Hey – Australians!

Batlle of Binh Ba Vietnam War 50th Anniversary Canberra Australia 5th June 2019

Everyone in Australia: at 2pm tomorrow the 50th anniversary commemorations for the Battle of Binh Ba – a major battle in the Vietnam War – are going to be broadcast live on television from Canberra, and then repeated the day after.

My father has played a huge part in organising this event, and hundreds of soldiers, past and present, are flying in to participate. My parents are in the official party, and will be obvious on TV, and I’ll be sitting… somewhere…! We’ve all been too busy to finalise this.

Afterwards, there’s a function at the Australian War Memorial, and then there’s a huge dinner tomorrow night, and I’ll be staying at the hotel in the city, because there’s just so much going on!

Oh, Sri Lanka…

Sri Lankan military officials stand guard in front of the St. Anthony's Shrine, Kochchikade church after an explosion in Colombo

I’m sorry that this is supposed to be a book blog, but it has recently become a blog about so many other things.

However, I just CAN’T ignore the terror attacks in Sri Lanka today – Easter Sunday.

I’ve lost count of how many Sri Lankan stamps I have in my passports, but there are MANY. I used to stay there before and after every trip I made to India to visit my parents (they used to live there).

Sri Lankans are some of the nicest people I’ve ever met. Even when the civil war was still on, and there were sandbags and machine guns everywhere, and the airport staff raided your suitcases before they even let you into the building, they were always so nice about it.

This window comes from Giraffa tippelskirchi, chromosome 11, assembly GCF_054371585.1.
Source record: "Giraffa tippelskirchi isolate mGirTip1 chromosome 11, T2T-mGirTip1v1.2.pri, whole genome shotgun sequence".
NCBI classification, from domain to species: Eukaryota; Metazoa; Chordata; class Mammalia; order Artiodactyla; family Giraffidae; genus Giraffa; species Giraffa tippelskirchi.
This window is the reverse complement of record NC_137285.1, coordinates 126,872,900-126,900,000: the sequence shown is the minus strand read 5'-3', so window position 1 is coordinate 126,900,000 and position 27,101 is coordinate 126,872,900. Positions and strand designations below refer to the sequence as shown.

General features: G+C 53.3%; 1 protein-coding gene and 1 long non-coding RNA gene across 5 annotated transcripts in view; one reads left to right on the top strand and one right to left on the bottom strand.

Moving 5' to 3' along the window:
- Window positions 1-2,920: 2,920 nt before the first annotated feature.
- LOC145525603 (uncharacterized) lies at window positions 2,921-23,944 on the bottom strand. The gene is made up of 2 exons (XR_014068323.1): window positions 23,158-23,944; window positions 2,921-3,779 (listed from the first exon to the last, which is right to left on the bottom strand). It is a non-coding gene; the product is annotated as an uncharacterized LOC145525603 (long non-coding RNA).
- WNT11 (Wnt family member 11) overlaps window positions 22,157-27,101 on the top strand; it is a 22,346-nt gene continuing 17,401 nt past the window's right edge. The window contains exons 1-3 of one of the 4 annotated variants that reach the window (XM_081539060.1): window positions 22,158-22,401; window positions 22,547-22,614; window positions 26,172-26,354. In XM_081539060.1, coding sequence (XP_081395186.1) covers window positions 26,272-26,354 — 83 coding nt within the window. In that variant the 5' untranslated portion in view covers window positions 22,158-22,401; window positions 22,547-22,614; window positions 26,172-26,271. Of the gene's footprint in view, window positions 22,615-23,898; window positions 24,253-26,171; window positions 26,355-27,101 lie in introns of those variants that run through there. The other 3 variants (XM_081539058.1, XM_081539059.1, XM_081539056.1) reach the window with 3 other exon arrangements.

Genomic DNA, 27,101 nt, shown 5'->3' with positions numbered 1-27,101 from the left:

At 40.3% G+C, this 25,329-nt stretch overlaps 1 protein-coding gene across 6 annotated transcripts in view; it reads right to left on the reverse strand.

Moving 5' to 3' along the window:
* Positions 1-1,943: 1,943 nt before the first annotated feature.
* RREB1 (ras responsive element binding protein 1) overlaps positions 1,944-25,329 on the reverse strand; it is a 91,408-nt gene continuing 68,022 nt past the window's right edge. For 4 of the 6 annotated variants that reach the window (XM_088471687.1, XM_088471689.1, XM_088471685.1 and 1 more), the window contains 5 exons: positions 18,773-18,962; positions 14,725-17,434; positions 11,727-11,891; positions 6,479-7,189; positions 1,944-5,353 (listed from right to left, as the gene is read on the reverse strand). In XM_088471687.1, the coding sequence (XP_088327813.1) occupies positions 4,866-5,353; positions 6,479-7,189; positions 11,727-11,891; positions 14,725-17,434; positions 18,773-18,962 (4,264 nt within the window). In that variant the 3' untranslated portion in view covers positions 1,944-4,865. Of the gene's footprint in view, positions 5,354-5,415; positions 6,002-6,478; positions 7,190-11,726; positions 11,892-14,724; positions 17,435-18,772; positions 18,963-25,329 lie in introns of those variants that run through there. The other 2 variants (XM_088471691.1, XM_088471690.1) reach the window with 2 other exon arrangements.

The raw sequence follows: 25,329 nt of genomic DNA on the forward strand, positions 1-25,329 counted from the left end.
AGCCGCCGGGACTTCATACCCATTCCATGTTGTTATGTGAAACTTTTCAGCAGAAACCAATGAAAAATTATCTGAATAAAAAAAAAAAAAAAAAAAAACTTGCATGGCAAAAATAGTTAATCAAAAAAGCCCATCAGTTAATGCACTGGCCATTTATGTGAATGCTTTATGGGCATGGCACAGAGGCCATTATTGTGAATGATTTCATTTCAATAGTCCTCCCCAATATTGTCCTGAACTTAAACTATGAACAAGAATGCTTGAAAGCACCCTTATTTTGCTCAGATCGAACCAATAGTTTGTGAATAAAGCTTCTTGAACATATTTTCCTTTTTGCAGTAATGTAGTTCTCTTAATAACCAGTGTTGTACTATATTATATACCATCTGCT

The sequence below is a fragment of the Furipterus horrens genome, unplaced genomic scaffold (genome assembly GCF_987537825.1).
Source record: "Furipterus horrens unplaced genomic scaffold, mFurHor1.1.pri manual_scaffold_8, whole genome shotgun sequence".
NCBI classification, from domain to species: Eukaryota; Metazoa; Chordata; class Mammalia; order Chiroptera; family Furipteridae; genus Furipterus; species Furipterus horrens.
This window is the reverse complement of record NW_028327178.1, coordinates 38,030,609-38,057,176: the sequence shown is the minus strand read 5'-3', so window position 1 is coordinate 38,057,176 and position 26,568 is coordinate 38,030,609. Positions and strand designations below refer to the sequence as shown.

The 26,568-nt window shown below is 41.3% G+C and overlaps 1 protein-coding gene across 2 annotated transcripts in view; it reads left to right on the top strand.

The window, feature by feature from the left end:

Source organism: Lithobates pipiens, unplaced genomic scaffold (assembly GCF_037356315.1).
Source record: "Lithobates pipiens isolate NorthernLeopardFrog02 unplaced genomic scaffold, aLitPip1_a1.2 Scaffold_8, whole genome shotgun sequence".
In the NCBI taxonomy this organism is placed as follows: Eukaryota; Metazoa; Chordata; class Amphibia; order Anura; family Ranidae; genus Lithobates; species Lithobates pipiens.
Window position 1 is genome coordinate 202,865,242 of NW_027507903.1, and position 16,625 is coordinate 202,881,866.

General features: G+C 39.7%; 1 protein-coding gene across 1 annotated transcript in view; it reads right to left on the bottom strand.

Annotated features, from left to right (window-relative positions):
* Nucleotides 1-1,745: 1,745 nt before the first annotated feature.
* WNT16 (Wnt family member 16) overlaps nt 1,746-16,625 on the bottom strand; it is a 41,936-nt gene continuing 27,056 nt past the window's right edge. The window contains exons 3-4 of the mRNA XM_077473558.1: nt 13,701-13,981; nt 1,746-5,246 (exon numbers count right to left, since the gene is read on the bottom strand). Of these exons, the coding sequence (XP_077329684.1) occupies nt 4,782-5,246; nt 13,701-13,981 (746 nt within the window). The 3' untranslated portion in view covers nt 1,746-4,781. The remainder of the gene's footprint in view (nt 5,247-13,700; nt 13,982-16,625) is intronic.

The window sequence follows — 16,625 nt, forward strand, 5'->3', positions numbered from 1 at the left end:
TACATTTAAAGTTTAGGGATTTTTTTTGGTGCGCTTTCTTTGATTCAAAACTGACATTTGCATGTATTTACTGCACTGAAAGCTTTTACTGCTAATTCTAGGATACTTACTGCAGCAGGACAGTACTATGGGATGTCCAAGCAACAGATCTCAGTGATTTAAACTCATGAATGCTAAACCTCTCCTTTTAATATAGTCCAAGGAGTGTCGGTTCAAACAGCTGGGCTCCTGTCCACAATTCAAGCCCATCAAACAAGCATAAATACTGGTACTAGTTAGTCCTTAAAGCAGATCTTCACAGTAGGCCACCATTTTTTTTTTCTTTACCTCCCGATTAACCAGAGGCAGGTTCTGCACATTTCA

I always tell this story, but one time I checked into a resort in Negombo (where over a hundred people were killed in the terror attacks), the elderly gardener saw me carrying a tiny bag up to my room, and came running to help.

I thought he’d want a tip, but by the time I’d got into my room, and turned around to tip him, he was long gone. He literally just wanted to help me. In the hotel world, this is not a normal experience…

Sri Lankans are just like this. Amazing people.

I am so upset about these attacks, and I’m so upset they won’t matter much according to the world’s news.

Notre Dame…

I’m sure everyone has seen the footage of Notre Dame in Paris on fire.

I have spent a lot of time in Paris – much of that time on my own. I used to walk to Notre Dame on many days, and simply sit in the cathedral for a while, occasionally attending a service, even though I’m not religious.